Of course, it's highly unlikely the introduction of these pools will pose any threat to chemical manufacturers, but they do certainly offer an intriguing alternative. I leave it to Jesse to tell the story of this groundbreaking installation. For my part, I urge you to consider the implications of this revolutionary, and yet completely old-fashioned approach to water treatment.
Poolside Plants That Look Like Paradise and Withstand the Elements
Poolside Paradise: Best Plants for Your Pool or Spa Area
By Lisa Hallett Taylor, About.com Guide
The plants you choose to surround your pool should be carefully considered before any buying or digging takes place. Once your pool is in place, you may find that it creates a sort of microclimate. A heated pool can raise humidity levels, and intense sunlight can fry nearby landscaping. Plants can get splashed with chlorine and other pool and spa chemicals. The trick is to find strong plants that can withstand your pool's microclimate, are easy to maintain and still look great.
Energy-Saving Pool Equipment Choices
While the pump is usually the center of conversations about pool equipment energy savings, other equipment choices also play important roles.
By Jeff Farlow
Program Manager - Energy Initiatives
Excerpt from an article that appeared in The Edge., via pentairpool.com
Filter types, for example, have an impact on energy consumption because they place different levels of resistance on the system. Resistance is related to energy efficiency because of its impact on flow. Of the three types of filters (cartridge, DE and sand), cartridge filtration offers the least (i.e., most favorable) resistance to flow. This is partially because cartridge filters do not require a valve, while filters that are routinely backwashed do need them. Multiport valves create so much resistance to flow that California's Title 24 has banned 1.5-inch multiport valves. (Newer backwash valves have been designed to add less resistance to the system.) On a related note, backwashing consumes water, so using a filter that does not require backwashing conserves water and the chemicals in that water.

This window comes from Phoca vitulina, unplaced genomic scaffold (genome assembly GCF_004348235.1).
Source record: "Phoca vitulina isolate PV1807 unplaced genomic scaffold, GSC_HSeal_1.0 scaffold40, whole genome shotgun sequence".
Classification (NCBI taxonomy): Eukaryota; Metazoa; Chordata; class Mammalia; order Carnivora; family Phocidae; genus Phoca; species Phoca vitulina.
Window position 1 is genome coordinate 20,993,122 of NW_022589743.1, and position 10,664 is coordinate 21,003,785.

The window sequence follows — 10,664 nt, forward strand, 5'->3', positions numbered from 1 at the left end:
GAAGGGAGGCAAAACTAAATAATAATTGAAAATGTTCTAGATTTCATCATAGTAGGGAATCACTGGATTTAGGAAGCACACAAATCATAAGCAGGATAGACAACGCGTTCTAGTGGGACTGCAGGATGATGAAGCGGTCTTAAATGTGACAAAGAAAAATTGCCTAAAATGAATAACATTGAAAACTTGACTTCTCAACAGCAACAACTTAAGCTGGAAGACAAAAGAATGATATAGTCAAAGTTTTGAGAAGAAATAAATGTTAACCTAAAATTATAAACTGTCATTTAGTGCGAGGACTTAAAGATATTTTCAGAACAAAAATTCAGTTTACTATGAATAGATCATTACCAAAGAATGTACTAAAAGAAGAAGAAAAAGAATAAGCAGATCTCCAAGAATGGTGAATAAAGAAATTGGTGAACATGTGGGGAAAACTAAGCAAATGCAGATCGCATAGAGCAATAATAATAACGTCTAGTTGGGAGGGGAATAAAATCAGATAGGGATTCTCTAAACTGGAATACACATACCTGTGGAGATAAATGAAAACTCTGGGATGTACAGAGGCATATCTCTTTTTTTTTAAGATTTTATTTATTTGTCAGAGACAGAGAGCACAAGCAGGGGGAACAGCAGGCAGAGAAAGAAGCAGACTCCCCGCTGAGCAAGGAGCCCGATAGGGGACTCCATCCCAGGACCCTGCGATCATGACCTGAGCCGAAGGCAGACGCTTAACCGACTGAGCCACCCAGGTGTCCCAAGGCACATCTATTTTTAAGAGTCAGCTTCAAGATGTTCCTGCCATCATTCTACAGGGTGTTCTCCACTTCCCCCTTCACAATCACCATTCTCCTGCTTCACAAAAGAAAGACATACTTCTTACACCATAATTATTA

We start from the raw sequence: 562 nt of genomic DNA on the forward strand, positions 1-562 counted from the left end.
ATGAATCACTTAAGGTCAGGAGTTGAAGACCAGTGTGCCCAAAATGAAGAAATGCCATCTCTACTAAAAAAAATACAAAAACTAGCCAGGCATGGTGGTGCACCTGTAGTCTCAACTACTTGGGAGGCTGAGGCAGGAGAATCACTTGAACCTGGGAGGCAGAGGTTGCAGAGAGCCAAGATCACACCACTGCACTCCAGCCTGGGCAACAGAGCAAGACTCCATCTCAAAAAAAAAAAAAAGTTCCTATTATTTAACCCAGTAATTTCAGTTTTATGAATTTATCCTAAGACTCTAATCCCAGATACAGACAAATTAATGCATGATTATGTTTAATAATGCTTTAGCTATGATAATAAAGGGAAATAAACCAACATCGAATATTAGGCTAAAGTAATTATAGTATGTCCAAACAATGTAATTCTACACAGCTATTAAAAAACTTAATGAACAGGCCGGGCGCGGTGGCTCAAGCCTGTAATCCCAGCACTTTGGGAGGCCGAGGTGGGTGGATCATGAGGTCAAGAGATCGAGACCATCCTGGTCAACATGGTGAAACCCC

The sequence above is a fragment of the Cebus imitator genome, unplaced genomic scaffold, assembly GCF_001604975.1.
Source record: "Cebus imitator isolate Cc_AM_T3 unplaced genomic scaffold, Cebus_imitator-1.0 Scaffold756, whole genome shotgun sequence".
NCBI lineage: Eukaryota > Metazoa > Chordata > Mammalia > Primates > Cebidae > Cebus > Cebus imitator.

Infinity-edge pools are meant to be photographed. They are the ultimate in luxury, taking the concept of a private residential swimming pool to an entirely different level. Done right -- and they almost always are -- infinity pools give the illusion of a sheet of water dropping off over the edge of the property, like a waterfall, although you can't see or hear falling water.
That's because the water doesn't fall. The water that spills over the edge, usually into a catch pool or basin a few feet-or-so below the vanishing edge, is recycled back into the swimming pool. To work properly, an infinity-edge pool requires carefully calculated and maintained water levels, strong, solid construction to support thousands of gallons of water and a level edge over which the water can flow.
Homeowners' Bold Pool Designs Mark Poolscape Renaissance, Reports Pentair Aquatic Systems' Poolfyi
Sanford, N.C. – Homeowners committed to the pool lifestyle this summer are fueling a poolscape renaissance as they push designers and builders across the country to create custom outdoor living spaces with resort-like amenities around their pools, according to Pentair Aquatic Systems and its social community, Poolfyi.
Many homeowners recognize they can do more with their pools and see them as "the centerpiece for creating a backyard getaway," said Carlos Del Amo, VP of global marketing at Pentair Aquatic Systems, the world's leading manufacturer of pool and spa equipment. A well-planned poolscape gives homeowners an oasis for everyday leisure, entertaining and swimming.
Backyard Lighting Advice
Landscape lighting in your backyard can create a visual impact as well as provide security and safety. Lighting can be done within the outside area of landscaping with plants, sculptures, structures and water.
Lighting of the landscaped plant areas can visually make an impact all year round by lighting colors of plants, grouping of plants such as hedges and also in the winter of providing a dramatic effect of lighting the interesting branch forms of trees. When choosing plants it is best to design for an all year design if the area is used or viewed from inside a house all year. Plan on different seasons of lighting the plants and trees for optimum use of light viewing. With a good plan you can have a balanced lighting scenario for night time viewing. This will help you to determine controls and also fixtures. This will also help in the plan of maintenance required in the future.
Lighting of a swimming pool creates a safe swimming environment and also can reflect a mood of relaxation or be very dramatic. With the use of LED color lighting we can use a soft light and enable the surrounding landscape lighting to highlight and focus on sculptures, plants and structures while creating a pleasant backdrop of water. With the use of waterfalls and decorative lighting accents we can make the pool the main focal point. If we use intense colors the effect can be very dramatic or provide a mysterious or calming effect. With the use of controls the mood and effect can be changed to provide an ever changing backyard experience.